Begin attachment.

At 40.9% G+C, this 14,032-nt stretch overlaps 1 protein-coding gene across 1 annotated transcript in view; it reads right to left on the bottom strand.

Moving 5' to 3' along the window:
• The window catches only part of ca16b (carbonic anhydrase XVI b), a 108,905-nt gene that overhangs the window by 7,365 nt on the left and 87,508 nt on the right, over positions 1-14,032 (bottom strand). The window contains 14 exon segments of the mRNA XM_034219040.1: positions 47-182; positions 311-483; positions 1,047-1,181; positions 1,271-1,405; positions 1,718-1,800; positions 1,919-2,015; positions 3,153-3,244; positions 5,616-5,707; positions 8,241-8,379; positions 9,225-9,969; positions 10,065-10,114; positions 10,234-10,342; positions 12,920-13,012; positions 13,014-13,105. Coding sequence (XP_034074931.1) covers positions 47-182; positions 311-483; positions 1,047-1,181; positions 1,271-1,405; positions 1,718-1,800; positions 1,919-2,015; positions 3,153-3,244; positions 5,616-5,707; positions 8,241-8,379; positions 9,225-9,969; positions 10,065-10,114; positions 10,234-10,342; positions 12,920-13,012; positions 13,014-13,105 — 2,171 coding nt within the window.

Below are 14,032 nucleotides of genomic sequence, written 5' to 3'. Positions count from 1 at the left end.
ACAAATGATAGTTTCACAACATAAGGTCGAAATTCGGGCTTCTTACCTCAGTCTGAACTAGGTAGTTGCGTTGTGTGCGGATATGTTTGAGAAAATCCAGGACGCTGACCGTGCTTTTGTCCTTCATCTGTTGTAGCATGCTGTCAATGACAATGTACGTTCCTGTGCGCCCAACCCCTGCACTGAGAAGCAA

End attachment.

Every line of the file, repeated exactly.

At 40.9% G+C, this 14,032-nt stretch overlaps 1 protein-coding gene across 1 annotated transcript in view; it reads right to left on the bottom strand.

Moving 5' to 3' along the window:
• The window catches only part of ca16b (carbonic anhydrase XVI b), a 108,905-nt gene that overhangs the window by 7,365 nt on the left and 87,508 nt on the right, over positions 1-14,032 (bottom strand). The window contains 14 exon segments of the mRNA XM_034219040.1: positions 47-182; positions 311-483; positions 1,047-1,181; positions 1,271-1,405; positions 1,718-1,800; positions 1,919-2,015; positions 3,153-3,244; positions 5,616-5,707; positions 8,241-8,379; positions 9,225-9,969; positions 10,065-10,114; positions 10,234-10,342; positions 12,920-13,012; positions 13,014-13,105. Coding sequence (XP_034074931.1) covers positions 47-182; positions 311-483; positions 1,047-1,181; positions 1,271-1,405; positions 1,718-1,800; positions 1,919-2,015; positions 3,153-3,244; positions 5,616-5,707; positions 8,241-8,379; positions 9,225-9,969; positions 10,065-10,114; positions 10,234-10,342; positions 12,920-13,012; positions 13,014-13,105 — 2,171 coding nt within the window.

Below are 14,032 nucleotides of genomic sequence, written 5' to 3'. Positions count from 1 at the left end.
ACAAATGATAGTTTCACAACATAAGGTCGAAATTCGGGCTTCTTACCTCAGTCTGAACTAGGTAGTTGCGTTGTGTGCGGATATGTTTGAGAAAATCCAGGACGCTGACCGTGCTTTTGTCCTTCATCTGTTGTAGCATGCTGTCAATGACAATGTACGTTCCTGTGCGCCCAACCCCTGCACTGAGAAGCAA